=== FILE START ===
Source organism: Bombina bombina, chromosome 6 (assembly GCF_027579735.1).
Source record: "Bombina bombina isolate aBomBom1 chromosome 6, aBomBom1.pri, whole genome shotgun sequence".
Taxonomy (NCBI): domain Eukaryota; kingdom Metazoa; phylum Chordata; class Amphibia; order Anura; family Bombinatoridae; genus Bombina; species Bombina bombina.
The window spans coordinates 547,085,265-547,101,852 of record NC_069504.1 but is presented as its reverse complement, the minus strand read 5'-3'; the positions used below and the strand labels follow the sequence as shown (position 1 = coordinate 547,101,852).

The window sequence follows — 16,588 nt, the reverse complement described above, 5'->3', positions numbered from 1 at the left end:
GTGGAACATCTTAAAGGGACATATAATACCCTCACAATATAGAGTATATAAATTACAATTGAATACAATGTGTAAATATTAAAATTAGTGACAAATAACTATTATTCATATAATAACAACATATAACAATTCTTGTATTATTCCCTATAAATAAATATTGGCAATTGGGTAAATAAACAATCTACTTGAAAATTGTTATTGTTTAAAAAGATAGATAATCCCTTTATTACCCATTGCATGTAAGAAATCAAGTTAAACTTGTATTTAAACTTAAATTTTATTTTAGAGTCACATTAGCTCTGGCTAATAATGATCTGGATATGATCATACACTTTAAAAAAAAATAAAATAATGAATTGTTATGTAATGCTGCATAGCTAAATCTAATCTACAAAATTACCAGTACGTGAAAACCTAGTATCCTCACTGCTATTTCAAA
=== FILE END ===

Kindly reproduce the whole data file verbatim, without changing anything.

Source organism: Bombina bombina, chromosome 6 (assembly GCF_027579735.1).
Source record: "Bombina bombina isolate aBomBom1 chromosome 6, aBomBom1.pri, whole genome shotgun sequence".
Taxonomy (NCBI): domain Eukaryota; kingdom Metazoa; phylum Chordata; class Amphibia; order Anura; family Bombinatoridae; genus Bombina; species Bombina bombina.
The window spans coordinates 547,085,265-547,101,852 of record NC_069504.1 but is presented as its reverse complement, the minus strand read 5'-3'; the positions used below and the strand labels follow the sequence as shown (position 1 = coordinate 547,101,852).

The window sequence follows — 16,588 nt, the reverse complement described above, 5'->3', positions numbered from 1 at the left end:
GTGGAACATCTTAAAGGGACATATAATACCCTCACAATATAGAGTATATAAATTACAATTGAATACAATGTGTAAATATTAAAATTAGTGACAAATAACTATTATTCATATAATAACAACATATAACAATTCTTGTATTATTCCCTATAAATAAATATTGGCAATTGGGTAAATAAACAATCTACTTGAAAATTGTTATTGTTTAAAAAGATAGATAATCCCTTTATTACCCATTGCATGTAAGAAATCAAGTTAAACTTGTATTTAAACTTAAATTTTATTTTAGAGTCACATTAGCTCTGGCTAATAATGATCTGGATATGATCATACACTTTAAAAAAAAATAAAATAATGAATTGTTATGTAATGCTGCATAGCTAAATCTAATCTACAAAATTACCAGTACGTGAAAACCTAGTATCCTCACTGCTATTTCAAA